Ensuring a Successful Family Legacy Image

Ensuring a Successful Family Legacy

The goal of this paper is to help you structure a successful and enduring legacy.  Ensuring a Successful Family Legacy will frame the issues around your legacy, enable you to develop a plan and hire a team of advisors tailored to your needs.

Defining your family legacy. One of the most important elements for multigenerational success is to memorialize your mission, your family story or define a set of values that will ensure your legacy and guide your decisions and those of future generations. Typically, a legacy plan will incorporate the three components of family values, wealth management and philanthropic mission or strategy.  Without a legacy plan, there will likely be unintended consequences, such as professional, family or philanthropic dependencies that can be detrimental and opposed to your long-term legacy.  A well thought out set of guidelines enables you to identify and hire experienced advisors that are fully aligned with your needs and mission.

Governance. Once you have carefully defined your goals and objectives, your governance structure is the essential guiding force of your family legacy plan. In our opinion, careful articulation of control and oversight is a necessary and effective way to maintain proper focus around your long-term goals and to avoid unintended problems. Be inclusive with family members or close friends, beware of investment committees and importantly, make expectations around your objectives clear to all.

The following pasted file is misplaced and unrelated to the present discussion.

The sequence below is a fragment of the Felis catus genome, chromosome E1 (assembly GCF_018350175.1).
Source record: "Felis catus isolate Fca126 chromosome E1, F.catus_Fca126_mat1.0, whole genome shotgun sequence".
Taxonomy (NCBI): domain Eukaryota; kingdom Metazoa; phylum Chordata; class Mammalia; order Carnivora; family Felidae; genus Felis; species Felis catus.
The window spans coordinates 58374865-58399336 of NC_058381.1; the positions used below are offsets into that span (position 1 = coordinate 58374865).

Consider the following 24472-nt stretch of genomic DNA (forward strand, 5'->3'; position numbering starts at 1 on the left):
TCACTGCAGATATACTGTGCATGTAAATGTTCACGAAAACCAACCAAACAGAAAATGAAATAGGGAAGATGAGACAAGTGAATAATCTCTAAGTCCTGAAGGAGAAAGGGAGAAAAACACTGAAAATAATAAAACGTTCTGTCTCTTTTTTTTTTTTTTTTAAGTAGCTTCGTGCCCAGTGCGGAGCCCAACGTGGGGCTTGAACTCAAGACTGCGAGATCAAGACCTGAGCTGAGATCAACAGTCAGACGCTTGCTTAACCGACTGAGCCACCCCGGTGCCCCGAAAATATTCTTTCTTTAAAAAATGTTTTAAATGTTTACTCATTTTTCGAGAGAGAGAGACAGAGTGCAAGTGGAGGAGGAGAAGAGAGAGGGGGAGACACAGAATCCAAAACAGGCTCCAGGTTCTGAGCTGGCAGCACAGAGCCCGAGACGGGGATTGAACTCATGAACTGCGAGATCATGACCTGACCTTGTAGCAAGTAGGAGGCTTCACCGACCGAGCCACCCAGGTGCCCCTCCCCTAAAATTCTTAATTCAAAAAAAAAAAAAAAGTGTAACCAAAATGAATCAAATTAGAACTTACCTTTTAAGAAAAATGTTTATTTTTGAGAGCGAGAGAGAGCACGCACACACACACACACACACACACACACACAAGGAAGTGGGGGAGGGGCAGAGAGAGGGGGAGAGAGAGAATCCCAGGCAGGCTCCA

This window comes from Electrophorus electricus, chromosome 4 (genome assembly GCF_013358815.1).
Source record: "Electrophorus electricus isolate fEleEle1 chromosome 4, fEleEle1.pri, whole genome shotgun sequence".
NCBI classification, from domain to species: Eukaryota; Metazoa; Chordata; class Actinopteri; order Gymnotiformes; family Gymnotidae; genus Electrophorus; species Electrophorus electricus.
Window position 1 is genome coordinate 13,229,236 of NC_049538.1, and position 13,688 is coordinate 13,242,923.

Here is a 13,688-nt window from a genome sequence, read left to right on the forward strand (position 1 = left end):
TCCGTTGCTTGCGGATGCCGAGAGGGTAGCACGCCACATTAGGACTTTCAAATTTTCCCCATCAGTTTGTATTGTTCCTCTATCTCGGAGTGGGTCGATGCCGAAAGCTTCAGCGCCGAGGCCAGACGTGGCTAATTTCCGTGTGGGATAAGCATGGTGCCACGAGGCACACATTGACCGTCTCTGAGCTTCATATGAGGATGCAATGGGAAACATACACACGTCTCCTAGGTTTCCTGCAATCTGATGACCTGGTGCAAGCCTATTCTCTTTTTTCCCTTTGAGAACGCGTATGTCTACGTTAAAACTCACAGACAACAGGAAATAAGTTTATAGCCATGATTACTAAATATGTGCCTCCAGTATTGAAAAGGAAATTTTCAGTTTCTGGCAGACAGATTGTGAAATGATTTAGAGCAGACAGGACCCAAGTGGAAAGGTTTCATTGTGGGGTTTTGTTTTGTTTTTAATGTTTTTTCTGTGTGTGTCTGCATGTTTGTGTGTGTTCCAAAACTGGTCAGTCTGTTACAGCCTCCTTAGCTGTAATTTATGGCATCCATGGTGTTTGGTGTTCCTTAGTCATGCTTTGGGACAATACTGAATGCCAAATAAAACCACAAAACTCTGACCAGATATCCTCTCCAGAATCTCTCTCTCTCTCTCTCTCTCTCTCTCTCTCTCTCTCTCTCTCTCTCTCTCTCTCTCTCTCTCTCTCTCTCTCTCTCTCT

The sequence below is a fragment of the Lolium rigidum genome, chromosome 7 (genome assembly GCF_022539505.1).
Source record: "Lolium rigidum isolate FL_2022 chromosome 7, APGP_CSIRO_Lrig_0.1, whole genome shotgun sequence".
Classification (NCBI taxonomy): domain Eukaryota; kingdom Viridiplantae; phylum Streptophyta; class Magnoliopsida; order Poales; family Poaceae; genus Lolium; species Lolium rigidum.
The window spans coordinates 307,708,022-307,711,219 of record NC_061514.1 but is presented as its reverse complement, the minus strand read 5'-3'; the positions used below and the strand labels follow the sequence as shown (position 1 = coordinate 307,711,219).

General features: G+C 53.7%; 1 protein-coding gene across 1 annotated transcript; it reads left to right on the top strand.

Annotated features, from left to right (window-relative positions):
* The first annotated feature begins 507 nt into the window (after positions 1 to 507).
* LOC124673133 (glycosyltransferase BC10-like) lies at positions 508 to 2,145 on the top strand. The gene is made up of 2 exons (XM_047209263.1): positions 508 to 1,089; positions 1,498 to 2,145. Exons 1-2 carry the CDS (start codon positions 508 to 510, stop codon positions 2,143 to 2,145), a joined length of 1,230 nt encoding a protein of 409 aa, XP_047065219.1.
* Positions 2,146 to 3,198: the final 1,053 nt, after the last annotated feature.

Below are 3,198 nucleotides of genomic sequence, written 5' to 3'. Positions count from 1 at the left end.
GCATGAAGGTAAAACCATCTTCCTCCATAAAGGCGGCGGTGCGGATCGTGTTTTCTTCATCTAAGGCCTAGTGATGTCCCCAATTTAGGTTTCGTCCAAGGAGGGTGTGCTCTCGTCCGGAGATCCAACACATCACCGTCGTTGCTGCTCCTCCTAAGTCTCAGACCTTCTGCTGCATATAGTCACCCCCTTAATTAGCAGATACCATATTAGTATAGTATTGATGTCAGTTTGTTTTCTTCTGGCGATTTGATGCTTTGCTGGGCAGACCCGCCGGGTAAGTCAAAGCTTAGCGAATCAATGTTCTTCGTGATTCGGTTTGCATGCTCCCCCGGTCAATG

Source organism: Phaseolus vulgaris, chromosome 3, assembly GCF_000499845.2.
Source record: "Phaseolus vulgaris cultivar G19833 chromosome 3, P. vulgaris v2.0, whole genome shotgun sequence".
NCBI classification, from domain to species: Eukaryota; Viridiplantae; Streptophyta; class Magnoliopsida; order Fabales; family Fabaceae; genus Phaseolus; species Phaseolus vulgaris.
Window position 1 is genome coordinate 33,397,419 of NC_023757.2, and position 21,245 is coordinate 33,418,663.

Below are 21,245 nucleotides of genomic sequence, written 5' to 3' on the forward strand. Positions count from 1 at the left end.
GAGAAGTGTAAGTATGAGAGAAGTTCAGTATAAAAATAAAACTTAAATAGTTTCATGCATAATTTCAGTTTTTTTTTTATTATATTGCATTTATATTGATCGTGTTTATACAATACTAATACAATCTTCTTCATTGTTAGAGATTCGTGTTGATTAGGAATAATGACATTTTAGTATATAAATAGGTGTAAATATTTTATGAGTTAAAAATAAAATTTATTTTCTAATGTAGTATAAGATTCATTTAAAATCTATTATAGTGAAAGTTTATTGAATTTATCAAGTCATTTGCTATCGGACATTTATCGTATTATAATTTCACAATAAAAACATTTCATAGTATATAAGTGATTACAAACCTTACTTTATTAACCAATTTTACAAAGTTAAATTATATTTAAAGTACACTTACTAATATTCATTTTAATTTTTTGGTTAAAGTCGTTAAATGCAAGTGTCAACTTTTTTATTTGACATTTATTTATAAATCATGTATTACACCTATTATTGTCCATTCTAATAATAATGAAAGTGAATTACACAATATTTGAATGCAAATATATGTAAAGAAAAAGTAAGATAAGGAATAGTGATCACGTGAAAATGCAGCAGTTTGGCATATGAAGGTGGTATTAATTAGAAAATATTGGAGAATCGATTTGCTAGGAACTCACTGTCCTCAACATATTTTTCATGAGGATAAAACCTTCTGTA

Idealized Design. Less is more. To achieve your best outcome, imagine what the ideal solution would be and then work backward to where you are today. A well-constructed game plan, a close team of aligned advisors and proper tracking can ensure that you will understand your investments, philanthropic pursuits and family values 5-10-20 years from now. Experience shows that your game plan will likely need ongoing attention, review and appropriate updating; without this discipline, your family unit may deteriorate, your philanthropy may lack the values and purpose that you intended, and your investment plan will likely lack conviction, become expensive and inflexible.

Your Team. Identify the very best advisors across all the skill sets you require – for most families a small team is all that is required. In our opinion, trust and integrity cannot be overstated. You should have focused discussions with each advisor around your needs, their role, their compensation and how they will work with your other advisors. One of the most important aspects of a well-functioning team is their ability to provide checks and balances.  They become your advocates.  Some seasoned advisors will speak up if problems develop around any aspect of your program. When hiring a firm with broad advisory capabilities, make sure to have a team of experts, get to know each of them and have regular updates as your own check and balance.

Alignment of interests. Seek advisors whose interests and strategies are aligned with yours. In our opinion, an incompatible strategy is as bad as an advisor whose incentives are not aligned with yours. Ask about all forms of compensation, monetary or psychological, that the advisor’s business generates across its platform including both direct and indirect revenue streams. Advisors that are not willing to be transparent regarding their business model may not be worth consideration.  Understanding investment structures and models, combined with the motivation behind them, should give you an important vantage point for directing policy.